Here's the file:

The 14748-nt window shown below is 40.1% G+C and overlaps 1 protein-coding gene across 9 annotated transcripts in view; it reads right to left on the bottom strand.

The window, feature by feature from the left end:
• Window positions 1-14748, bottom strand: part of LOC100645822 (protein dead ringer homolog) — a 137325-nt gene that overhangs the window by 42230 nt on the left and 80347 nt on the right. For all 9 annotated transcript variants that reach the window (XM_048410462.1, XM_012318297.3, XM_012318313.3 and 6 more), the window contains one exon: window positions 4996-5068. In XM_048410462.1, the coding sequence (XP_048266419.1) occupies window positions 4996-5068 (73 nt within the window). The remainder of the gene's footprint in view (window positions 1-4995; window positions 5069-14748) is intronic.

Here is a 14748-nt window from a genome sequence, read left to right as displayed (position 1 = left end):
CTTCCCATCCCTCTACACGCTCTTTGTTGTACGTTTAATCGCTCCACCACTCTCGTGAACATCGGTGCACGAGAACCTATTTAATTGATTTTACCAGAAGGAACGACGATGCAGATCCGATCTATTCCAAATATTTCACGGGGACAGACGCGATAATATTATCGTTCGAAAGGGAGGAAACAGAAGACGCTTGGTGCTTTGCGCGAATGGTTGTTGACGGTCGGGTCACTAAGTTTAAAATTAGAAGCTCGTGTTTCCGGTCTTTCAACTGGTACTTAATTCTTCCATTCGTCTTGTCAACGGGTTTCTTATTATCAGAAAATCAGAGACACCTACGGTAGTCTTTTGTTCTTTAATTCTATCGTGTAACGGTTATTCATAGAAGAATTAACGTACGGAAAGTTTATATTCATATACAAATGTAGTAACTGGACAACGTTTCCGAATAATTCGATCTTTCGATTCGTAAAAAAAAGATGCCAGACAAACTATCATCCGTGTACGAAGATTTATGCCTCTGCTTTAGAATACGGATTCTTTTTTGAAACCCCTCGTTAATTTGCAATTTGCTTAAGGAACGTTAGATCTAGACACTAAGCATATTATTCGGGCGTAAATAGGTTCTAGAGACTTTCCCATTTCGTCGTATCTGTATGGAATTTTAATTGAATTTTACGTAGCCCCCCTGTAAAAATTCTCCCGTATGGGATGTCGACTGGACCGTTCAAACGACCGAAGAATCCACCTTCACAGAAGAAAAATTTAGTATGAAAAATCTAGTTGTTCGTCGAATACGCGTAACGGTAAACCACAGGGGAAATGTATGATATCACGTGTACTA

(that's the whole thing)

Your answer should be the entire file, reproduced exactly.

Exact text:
The 14748-nt window shown below is 40.1% G+C and overlaps 1 protein-coding gene across 9 annotated transcripts in view; it reads right to left on the bottom strand.

The window, feature by feature from the left end:
• Window positions 1-14748, bottom strand: part of LOC100645822 (protein dead ringer homolog) — a 137325-nt gene that overhangs the window by 42230 nt on the left and 80347 nt on the right. For all 9 annotated transcript variants that reach the window (XM_048410462.1, XM_012318297.3, XM_012318313.3 and 6 more), the window contains one exon: window positions 4996-5068. In XM_048410462.1, the coding sequence (XP_048266419.1) occupies window positions 4996-5068 (73 nt within the window). The remainder of the gene's footprint in view (window positions 1-4995; window positions 5069-14748) is intronic.

Here is a 14748-nt window from a genome sequence, read left to right as displayed (position 1 = left end):
CTTCCCATCCCTCTACACGCTCTTTGTTGTACGTTTAATCGCTCCACCACTCTCGTGAACATCGGTGCACGAGAACCTATTTAATTGATTTTACCAGAAGGAACGACGATGCAGATCCGATCTATTCCAAATATTTCACGGGGACAGACGCGATAATATTATCGTTCGAAAGGGAGGAAACAGAAGACGCTTGGTGCTTTGCGCGAATGGTTGTTGACGGTCGGGTCACTAAGTTTAAAATTAGAAGCTCGTGTTTCCGGTCTTTCAACTGGTACTTAATTCTTCCATTCGTCTTGTCAACGGGTTTCTTATTATCAGAAAATCAGAGACACCTACGGTAGTCTTTTGTTCTTTAATTCTATCGTGTAACGGTTATTCATAGAAGAATTAACGTACGGAAAGTTTATATTCATATACAAATGTAGTAACTGGACAACGTTTCCGAATAATTCGATCTTTCGATTCGTAAAAAAAAGATGCCAGACAAACTATCATCCGTGTACGAAGATTTATGCCTCTGCTTTAGAATACGGATTCTTTTTTGAAACCCCTCGTTAATTTGCAATTTGCTTAAGGAACGTTAGATCTAGACACTAAGCATATTATTCGGGCGTAAATAGGTTCTAGAGACTTTCCCATTTCGTCGTATCTGTATGGAATTTTAATTGAATTTTACGTAGCCCCCCTGTAAAAATTCTCCCGTATGGGATGTCGACTGGACCGTTCAAACGACCGAAGAATCCACCTTCACAGAAGAAAAATTTAGTATGAAAAATCTAGTTGTTCGTCGAATACGCGTAACGGTAAACCACAGGGGAAATGTATGATATCACGTGTACTA